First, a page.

Google heralds next Android with Jelly Bean sculpture

On the eve of the developer-oriented Google I/O show, Google has confirmed the name for the next version of Android by adding a new sculpture to its collection.

Google's Android menagerie now has a Jelly Bean sculpture.
Google's Android menagerie now has a Jelly Bean sculpture. Louis Gray

Squashing any lingering doubts about the arrival of the next version of Android, Google has put up a Jelly Bean sculpture on its campus.

The sculpture appears next to others in a collection of alphabetically ordered sweets after which new versions of Google's mobile operating system is named: Cupcake, Donut, Eclair, Froyo, Gingerbread, Honeycomb, and Ice Cream Sandwich.

The Google Developers Google+ page showed off the new sculpture today, the day before the company's Google I/O conference begins in San Francisco. The show is geared for Android and Web developers and others who tap into Google's technology.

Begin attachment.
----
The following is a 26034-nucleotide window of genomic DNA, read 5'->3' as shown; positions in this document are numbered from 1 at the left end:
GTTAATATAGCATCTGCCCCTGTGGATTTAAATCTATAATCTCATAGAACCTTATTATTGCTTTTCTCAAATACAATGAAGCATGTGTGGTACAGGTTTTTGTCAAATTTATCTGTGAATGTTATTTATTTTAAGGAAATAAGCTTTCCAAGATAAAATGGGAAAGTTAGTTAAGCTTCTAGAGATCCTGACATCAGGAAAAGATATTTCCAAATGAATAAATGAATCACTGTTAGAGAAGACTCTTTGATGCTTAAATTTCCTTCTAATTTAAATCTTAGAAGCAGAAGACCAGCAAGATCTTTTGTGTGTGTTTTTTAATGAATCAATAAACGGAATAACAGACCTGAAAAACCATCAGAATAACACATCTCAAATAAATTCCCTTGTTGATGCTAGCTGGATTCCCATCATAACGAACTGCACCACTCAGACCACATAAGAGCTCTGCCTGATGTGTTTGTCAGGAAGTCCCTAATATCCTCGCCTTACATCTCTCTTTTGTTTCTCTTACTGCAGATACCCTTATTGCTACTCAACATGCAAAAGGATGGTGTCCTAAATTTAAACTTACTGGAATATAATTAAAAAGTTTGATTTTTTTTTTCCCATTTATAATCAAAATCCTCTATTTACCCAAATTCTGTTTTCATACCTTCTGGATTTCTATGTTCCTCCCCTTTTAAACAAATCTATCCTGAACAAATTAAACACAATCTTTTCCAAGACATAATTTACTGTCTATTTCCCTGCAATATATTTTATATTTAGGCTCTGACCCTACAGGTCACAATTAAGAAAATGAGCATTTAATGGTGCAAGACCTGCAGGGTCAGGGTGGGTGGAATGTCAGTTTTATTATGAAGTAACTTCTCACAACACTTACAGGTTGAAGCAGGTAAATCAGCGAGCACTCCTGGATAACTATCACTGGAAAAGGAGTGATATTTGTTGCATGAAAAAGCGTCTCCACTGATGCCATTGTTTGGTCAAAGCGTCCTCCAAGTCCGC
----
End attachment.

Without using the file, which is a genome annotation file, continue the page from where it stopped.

Update: If you want to see what the sculpture looks like when Google isn't busy spilling the beans, so to speak, here's a look at the Android Jelly Bean sculpture upright.

It's not certain what the version number of Jelly Bean will be, but the smart money is on 4.1. Android 4.0, aka Ice Cream Sandwich, still is a relative rarity in the world, reflecting the difficulties Google is having keeping the large number of partners in the Android realm up to date. Despite those difficulties, though, Android continues to spread.

A likely vehicle to deliver Jelly Bean to market: Google's 7-inch Nexus Android tablet expected to debut at Google I/O.

Google spilled the beans with its new Android sculpture ahead of Google I/O.
Google spilled the beans with its new Android sculpture ahead of Google I/O. Google
About the author

Stephen Shankland has been a reporter at CNET since 1998 and covers browsers, Web development, digital photography and new technology. In the past he has been CNET's beat reporter for Google, Yahoo, Linux, open-source software, servers and supercomputers. He has a soft spot in his heart for standards groups and I/O interfaces.

 

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